Wednesday, June 16, 2021

Summer of '81: Escape from New York


In John Carpenter's landmark action film, the year 1988 sees a whopping 400 percent increase in America's crime rates.  A result is that, by 1997, Manhattan Island has become a maximum security prison...housing all of America's offenders.  

The city is one giant "dark zone."  The waters around the island are mined.  The bridges out of the city are blocked off, and Lady Liberty has become but a disembarkation point, a processing station for new prison inmate where they are (mercifully?) given the option of immediate termination rather than incarceration. 

This last bit of detail involving the Statue of Liberty  is wonderful visual and contextual symbolism: the beautiful statue that once welcomed immigrants to America's shores now oversees a journey to perpetual exile and punishment.  The American dream, as Carpenter's They Live (1988) suggests, seems truly dead.

Some critics at the time of the film's release called Escape from New York "utterly cynical" and noted that it presented a "corrosive, pessimistic view of humanity," (Kevin Thomas, The Los Angeles Times).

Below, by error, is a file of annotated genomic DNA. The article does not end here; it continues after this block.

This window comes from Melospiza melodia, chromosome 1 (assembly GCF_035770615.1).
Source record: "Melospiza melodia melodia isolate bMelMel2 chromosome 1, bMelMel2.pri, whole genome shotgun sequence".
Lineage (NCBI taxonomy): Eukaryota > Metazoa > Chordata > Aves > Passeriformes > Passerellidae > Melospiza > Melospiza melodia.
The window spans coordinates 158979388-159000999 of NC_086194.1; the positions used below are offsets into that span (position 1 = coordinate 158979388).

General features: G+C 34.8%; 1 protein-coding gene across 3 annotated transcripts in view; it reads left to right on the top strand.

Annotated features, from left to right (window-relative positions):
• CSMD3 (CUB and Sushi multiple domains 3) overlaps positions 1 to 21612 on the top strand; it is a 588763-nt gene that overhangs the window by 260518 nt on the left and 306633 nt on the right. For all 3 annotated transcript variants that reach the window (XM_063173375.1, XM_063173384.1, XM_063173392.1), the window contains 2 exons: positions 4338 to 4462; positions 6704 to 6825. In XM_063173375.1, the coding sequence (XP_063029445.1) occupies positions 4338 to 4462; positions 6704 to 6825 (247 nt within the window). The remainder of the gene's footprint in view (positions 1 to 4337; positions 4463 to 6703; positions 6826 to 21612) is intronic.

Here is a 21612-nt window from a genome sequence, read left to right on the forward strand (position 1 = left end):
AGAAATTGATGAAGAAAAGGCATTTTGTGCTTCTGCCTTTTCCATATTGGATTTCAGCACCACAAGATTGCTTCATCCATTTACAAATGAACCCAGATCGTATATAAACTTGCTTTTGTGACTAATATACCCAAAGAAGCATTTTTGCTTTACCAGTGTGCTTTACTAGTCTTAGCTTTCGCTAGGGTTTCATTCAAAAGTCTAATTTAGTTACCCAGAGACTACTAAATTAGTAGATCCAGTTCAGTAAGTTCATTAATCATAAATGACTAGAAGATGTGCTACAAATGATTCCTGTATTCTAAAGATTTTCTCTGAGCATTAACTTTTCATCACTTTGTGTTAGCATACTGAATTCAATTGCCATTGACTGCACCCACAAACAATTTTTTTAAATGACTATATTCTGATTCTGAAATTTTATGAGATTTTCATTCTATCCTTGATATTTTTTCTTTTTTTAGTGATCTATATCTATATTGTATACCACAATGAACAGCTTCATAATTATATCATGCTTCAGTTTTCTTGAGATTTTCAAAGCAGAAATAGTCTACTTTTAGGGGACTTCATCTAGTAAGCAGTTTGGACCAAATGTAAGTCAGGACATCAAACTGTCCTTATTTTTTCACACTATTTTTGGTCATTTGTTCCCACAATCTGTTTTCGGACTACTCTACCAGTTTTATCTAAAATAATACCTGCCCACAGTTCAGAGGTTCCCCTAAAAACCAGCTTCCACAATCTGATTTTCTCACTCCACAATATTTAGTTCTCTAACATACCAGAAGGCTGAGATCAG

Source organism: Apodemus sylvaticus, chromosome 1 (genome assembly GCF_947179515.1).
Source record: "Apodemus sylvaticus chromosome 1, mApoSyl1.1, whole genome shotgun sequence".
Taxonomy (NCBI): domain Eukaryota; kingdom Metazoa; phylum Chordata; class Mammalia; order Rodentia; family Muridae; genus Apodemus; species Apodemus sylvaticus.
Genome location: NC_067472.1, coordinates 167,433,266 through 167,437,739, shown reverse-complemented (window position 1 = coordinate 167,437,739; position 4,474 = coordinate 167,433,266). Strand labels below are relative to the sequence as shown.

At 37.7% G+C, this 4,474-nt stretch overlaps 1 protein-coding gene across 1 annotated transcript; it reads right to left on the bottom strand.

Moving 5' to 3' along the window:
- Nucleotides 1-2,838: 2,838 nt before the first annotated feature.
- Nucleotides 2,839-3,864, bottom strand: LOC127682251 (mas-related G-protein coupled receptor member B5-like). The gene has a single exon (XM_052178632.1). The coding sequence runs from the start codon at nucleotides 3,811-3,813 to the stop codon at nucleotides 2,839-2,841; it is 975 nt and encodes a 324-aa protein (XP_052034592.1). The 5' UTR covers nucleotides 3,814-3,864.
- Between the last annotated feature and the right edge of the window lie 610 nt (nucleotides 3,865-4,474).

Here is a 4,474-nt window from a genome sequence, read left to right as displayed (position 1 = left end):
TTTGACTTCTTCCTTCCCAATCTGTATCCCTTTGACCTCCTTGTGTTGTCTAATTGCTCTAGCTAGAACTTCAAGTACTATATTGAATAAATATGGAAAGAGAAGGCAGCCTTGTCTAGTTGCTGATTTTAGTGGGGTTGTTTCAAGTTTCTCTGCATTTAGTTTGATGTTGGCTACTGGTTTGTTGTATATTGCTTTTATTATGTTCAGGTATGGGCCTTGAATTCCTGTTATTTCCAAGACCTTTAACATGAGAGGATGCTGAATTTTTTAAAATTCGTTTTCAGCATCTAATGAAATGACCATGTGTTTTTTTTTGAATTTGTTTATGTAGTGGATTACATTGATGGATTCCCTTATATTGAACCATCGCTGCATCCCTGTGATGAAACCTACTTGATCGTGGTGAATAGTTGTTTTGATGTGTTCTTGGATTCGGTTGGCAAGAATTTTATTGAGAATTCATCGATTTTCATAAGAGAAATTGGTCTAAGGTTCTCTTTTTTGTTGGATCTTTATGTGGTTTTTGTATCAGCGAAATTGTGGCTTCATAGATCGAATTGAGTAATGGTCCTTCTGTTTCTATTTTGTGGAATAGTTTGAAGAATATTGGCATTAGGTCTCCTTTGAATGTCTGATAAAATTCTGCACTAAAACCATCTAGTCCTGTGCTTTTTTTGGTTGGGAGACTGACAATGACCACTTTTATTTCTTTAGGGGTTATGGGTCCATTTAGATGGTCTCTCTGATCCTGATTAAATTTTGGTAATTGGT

Others, like Joseph Gelmis noted that Carpenter's visuals were "provocative," and recognized  that the Carpenter film offered "an escape" from "ordinary entertainment into the hothouse  humidity" of viewer "paranoia" (Richard Corliss, Time Magazine).  

Another way to read that last sentence is this: As in the case of all good speculative writers and filmmakers, John Carpenter gazed at some troublesome signs in the world around him and imagined what the future might look like, given certain present-day trends.   All true works of art -- and this goes for horror movies, action movies, literature and theatre -- reflect their historical context to a large degree, and the same axiom is true of Escape from New York

So what exactly were those trends?  What was Carpenter seeing  around him, in the culture, in 1980 and 1981?
A computer diagram of Manhattan Island Prison.

Well, the crime rate in America had steadily been on the rise since the early 1970s, but was at all-time peak in the early 1980s (though it steeply declined starting in 1993).  

The most highly-concentrated areas of crime in America were inside modern cities, largely because of the population density and the pervasive economic disadvantages of many denizens.  

In 1980, America was also suffering an economic recession and locked in the Cold War with the Soviet Union.